A year after New York City went into lockdown, COVID-19 has claimed the lives of more than 30,000 of its residents. The tragedy’s scale has made it difficult to comprehend the private griefs so many of us have experienced: the million heartbreaks of lost friends, lost livelihoods, lost neighborhood fixtures, lost senses of belonging. Instead of proposing a grand permanent memorial, we asked a wide range of New Yorkers about the moments from the pandemic that stood out to them and how they would want those experiences to be commemorated. In response, a selection of architects and artists translated those memories into proposals for temporary installations. We imposed no budget limit and no restrictions: The result could be a sculpture, a mural, a pavilion, a song — anything that could become part of the streetscape for a while. Presented here is one of 15 concepts submitted by architects, designers, artists, and composers; the rest will appear over the course of this week.
Client: Peter Malvan
Homeless advocate and outreach worker
For the past year, Peter Malvan has been working with Midnight Run, the Urban Justice Center’s Safety Net Project, and other groups to help the city’s unhoused. This has been especially challenging during COVID, with people fearing that the crowded conditions in the shelters would spread infection. “I’m disabled, but I like to keep busy,” he says. “I used to go to offices for in-person meetings. When virtual meetings happened, that got interesting because my phone doesn’t always work. I didn’t get paid, but I worked.”
Malvan himself lived on the streets and in hotels for much of the year, until he moved into housing on Roosevelt Island on September 11, “like fully moved in,” he says. He knows he is lucky: “The systems for getting people help are very secretive,” he says. “The communications between the contractors is unclear. It’s been a battle to get people into the single hotel rooms. The process of housing people is horrible.” He notes that he only got a place himself after a journalist interviewed him. “When the story dropped, everyone got embarrassed, and I became a priority. And I am finding that’s really how some people get housed, by embarrassing the powers that be.”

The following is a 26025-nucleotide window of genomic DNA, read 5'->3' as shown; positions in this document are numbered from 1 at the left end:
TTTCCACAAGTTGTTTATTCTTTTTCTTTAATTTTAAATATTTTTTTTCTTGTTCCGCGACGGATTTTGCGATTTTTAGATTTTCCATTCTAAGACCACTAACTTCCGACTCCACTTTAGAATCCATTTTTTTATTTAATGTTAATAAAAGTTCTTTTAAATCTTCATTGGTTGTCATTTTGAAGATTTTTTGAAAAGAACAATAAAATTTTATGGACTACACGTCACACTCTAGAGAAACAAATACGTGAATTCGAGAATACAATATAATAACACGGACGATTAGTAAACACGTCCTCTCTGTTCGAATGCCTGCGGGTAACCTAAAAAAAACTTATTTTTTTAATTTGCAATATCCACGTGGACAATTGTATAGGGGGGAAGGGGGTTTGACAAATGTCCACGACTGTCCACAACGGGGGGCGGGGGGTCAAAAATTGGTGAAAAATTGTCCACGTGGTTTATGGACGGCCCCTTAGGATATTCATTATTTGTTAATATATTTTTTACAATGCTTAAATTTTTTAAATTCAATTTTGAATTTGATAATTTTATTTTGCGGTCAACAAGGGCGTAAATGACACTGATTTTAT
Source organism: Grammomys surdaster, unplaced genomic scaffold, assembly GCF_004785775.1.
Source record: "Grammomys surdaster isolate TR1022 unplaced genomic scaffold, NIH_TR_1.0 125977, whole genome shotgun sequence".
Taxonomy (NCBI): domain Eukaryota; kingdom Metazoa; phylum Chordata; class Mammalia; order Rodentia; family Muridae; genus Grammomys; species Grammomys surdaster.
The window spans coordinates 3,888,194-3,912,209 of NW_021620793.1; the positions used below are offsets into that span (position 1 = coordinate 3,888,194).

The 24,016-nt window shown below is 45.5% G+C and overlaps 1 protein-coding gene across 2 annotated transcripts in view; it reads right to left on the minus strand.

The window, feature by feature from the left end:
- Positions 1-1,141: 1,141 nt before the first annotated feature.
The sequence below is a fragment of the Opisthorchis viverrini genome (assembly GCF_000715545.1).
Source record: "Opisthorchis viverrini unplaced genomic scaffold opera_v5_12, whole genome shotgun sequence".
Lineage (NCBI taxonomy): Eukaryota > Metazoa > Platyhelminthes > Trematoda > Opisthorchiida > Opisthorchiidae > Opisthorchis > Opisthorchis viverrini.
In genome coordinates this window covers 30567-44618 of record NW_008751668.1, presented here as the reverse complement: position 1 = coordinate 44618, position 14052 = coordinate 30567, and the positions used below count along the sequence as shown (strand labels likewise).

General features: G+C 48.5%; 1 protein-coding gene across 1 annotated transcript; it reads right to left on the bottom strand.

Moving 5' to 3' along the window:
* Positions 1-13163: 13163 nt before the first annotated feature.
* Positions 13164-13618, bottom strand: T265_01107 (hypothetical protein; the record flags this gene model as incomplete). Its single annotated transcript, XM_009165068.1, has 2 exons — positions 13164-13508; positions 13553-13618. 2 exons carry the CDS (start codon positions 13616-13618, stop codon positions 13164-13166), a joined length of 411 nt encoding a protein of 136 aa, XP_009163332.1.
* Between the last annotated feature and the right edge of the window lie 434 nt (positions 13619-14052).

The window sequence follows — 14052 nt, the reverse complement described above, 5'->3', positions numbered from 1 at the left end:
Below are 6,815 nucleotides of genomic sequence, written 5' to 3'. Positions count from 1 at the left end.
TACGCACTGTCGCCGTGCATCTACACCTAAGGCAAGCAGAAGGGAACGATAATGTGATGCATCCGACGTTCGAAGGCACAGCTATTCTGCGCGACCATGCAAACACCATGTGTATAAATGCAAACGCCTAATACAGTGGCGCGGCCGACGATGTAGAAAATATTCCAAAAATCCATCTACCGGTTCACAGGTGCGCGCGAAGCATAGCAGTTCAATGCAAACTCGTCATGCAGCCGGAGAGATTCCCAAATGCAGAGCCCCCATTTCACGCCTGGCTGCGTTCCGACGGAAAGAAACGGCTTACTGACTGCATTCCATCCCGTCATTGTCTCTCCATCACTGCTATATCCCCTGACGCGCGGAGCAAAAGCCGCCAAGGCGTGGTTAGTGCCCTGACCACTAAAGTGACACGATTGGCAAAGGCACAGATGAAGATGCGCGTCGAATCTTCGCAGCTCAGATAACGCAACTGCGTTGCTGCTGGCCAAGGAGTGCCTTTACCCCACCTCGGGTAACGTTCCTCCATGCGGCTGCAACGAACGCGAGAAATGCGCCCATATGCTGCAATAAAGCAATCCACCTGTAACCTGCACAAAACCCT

He has lost many friends this past year, and he wants them to be honored. “I’d like to see, in different places, photo collages of people’s faces who’ve passed in the community. I think every community should have a dedication to those from the community who passed. Something that will stand the test of time, because I don’t think this time — or the people who passed — should ever be forgotten. A lot of people who helped build this city became homeless, and their loss shouldn’t be forgotten.”
He suggests public libraries as a location. “I think libraries are great places for memorials because they’re archives of human life,” he says. “Civilizations are archived in libraries, and loss should be there too, whether it’s inside or outside.”
Architect: David Rockwell, Rockwell Group
Location: City libraries
David Rockwell’s proposal is a series of “Reflection Walls” installed outside public libraries, inspired by the ad-hoc community memorials on walls and fences that New Yorkers made to commemorate those lost during the height of the AIDS epidemic and after 9/11. The nine-foot tall, 20-foot-wide Corten-steel structures would be divided into 1,092 mirrored aluminum panels — 546 on each side. Each would be silk screened with the name and (whenever possible) image of someone from the community who died in the pandemic. Clips would be provided in order to add flowers or messages — a living memorial.
“Whatever we did needed to be a perpetual work in progress,” says Rockwell. “This is something that is happening now.” He sees it “almost like a vertical reflecting pool.”
More From This Series
- HECTOR Imagines a Monumental Party Ramp for a Disability Activist
- Leni Schwendinger Makes a Lightscape of the Evening Streetery Scene
- Yeju & Chat Assembles Street-Vendor Umbrellas Into Community Message Boards